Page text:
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Print journalists barred from main Senate chambers

(CEMESP/IFEX) - The Liberian Senate has moved to ban print journalists from having access to its main chambers. The move is said to be upon the recommendation of the Senate Committee on Rules, Order and Administration.

According to a communication addressed to the Press Union of Liberia by some print journalists covering the Liberian Senate, they have been prevented from covering open deliberations at the Legislature's Upper House.

They complained that some time ago, they were "bundled out" of the Senate Chambers by the Sergeant at Arms (security officer) while attempting to enter on reportorial duties.

But the Senate has contended that its deliberation chambers are too small to host both print and broadcast journalists covering its sessions. It further suggested that print journalists follow its proceedings from the balcony.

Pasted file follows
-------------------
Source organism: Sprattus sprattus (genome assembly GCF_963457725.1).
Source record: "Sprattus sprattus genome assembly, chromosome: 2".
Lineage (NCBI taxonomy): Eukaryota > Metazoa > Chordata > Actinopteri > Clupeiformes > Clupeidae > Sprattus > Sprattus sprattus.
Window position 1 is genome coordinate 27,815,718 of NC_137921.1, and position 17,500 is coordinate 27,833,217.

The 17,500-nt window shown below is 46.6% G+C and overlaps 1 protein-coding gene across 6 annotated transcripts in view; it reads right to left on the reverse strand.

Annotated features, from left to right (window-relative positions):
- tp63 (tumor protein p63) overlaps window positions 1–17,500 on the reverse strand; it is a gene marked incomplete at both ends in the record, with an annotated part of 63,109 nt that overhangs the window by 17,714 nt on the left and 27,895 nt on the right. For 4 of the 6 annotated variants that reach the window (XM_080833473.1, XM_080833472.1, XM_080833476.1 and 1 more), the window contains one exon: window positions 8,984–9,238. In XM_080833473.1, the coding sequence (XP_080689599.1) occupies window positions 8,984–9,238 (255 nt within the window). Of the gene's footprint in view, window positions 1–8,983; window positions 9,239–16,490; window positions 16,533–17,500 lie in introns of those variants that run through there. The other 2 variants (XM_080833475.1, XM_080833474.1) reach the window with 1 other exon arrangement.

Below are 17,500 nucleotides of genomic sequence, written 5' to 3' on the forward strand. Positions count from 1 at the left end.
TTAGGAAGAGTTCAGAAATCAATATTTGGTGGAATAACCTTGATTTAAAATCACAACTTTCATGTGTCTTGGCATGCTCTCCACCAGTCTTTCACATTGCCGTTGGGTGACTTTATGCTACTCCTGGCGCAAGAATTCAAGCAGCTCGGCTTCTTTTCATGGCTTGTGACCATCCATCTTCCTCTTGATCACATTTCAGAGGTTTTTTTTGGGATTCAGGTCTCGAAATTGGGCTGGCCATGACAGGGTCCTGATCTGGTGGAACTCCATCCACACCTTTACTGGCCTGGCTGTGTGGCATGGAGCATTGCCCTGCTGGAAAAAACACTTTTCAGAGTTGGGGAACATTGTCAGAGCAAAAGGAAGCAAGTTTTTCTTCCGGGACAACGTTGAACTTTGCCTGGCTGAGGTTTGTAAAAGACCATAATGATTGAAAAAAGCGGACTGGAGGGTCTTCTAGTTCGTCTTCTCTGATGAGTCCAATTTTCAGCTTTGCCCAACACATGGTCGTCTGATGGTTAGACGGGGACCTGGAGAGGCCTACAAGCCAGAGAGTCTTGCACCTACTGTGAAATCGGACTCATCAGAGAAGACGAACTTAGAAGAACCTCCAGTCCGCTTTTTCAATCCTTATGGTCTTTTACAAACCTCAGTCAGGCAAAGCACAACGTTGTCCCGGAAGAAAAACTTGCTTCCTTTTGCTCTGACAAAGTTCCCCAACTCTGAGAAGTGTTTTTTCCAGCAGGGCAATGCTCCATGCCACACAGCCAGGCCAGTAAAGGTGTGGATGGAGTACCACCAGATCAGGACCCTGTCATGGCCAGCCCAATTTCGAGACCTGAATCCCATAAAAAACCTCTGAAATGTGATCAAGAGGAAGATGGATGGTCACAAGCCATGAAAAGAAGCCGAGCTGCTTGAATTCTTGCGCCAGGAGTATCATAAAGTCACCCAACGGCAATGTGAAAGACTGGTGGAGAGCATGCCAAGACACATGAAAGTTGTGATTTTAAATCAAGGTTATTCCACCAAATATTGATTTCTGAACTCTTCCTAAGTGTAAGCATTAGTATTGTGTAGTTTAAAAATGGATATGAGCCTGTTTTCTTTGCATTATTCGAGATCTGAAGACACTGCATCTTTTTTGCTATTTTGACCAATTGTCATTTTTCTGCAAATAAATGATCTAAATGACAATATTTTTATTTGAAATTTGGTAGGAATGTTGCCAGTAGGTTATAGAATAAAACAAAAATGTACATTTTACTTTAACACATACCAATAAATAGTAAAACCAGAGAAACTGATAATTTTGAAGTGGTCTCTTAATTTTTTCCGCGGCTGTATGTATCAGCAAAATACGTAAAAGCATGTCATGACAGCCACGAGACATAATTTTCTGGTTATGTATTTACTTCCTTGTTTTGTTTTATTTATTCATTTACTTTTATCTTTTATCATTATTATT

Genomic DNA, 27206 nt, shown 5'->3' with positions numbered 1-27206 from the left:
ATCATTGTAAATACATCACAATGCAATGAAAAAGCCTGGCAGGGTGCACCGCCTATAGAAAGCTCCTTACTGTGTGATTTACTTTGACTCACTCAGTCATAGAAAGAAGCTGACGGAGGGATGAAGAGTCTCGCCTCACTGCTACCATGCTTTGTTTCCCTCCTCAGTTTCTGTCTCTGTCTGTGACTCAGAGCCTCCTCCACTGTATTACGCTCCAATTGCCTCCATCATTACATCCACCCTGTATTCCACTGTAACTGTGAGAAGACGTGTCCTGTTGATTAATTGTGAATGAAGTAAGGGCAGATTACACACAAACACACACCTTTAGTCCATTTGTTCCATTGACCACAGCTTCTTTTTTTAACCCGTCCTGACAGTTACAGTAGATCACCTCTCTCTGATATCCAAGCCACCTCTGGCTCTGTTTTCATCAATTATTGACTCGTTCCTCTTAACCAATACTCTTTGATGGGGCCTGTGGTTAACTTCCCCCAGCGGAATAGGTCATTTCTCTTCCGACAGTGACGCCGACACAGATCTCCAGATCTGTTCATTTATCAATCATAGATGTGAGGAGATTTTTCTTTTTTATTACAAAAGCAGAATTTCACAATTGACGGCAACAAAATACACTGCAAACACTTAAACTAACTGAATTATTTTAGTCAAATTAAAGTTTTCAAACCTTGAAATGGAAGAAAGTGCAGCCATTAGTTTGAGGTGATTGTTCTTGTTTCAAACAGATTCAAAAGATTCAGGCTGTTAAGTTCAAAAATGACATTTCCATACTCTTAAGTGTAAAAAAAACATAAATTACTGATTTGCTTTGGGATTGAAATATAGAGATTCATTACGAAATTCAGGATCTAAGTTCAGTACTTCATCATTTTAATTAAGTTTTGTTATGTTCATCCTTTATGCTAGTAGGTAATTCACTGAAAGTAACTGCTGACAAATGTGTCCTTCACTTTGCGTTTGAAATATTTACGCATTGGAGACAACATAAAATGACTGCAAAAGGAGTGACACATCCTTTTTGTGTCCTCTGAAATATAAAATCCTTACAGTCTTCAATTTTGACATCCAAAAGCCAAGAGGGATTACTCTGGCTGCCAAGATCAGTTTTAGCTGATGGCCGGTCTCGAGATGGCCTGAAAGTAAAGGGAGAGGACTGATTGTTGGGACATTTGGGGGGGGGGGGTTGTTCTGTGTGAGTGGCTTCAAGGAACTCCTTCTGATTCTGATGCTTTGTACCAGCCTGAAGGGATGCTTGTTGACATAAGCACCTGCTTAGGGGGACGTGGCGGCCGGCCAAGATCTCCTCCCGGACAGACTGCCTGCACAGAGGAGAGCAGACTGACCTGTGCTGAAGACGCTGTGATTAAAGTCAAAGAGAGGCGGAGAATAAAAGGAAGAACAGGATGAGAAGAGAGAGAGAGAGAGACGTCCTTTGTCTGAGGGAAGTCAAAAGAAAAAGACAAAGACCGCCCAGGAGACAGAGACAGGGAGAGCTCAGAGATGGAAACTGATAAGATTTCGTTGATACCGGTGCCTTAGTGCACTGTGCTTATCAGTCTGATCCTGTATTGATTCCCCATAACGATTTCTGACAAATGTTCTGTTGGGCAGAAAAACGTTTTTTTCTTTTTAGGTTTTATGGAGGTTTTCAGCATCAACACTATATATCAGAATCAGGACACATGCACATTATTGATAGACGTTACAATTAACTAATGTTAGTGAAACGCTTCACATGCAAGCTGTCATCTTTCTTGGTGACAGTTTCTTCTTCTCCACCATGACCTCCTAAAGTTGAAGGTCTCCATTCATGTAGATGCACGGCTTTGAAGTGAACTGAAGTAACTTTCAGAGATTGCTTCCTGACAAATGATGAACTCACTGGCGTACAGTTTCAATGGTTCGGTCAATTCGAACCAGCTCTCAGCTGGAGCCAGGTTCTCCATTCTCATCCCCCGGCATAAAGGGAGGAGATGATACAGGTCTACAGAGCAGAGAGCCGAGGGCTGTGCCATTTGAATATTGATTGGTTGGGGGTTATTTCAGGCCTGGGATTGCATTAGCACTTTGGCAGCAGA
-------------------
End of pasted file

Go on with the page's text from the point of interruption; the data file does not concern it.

However, some of the print journalists have counter-argued that their exclusion is meant to stop them from having first-hand information, especially photographs of the Senators who, on a number of recent occasions, have almost resorted to fistfights during sessions.

Meanwhile, CEMESP has condemned the action against print journalists by the Liberian Senate. CEMESP views the exclusion of print journalists from the main deliberation chambers as a means of censoring certain members of the media.

Some members of the Liberian Senate have recently moved to censor journalists covering their activities. On 25 August, River Gee County Senior Senator Cllr. Frederick Cherue temporarily seized the recording equipment of journalist Julius Kanubah of Star Radio, an independent Monrovia-based station. Though the journalist was recording Senate proceedings in session, Cllr. Cherue claimed he was "recording private conversations". The "private conversations" were part of an argument between another River Gee County Senator Isaac Johnson and the Senate's acting president, Lahai Lansana.

For further information on the Kanubah case, see:

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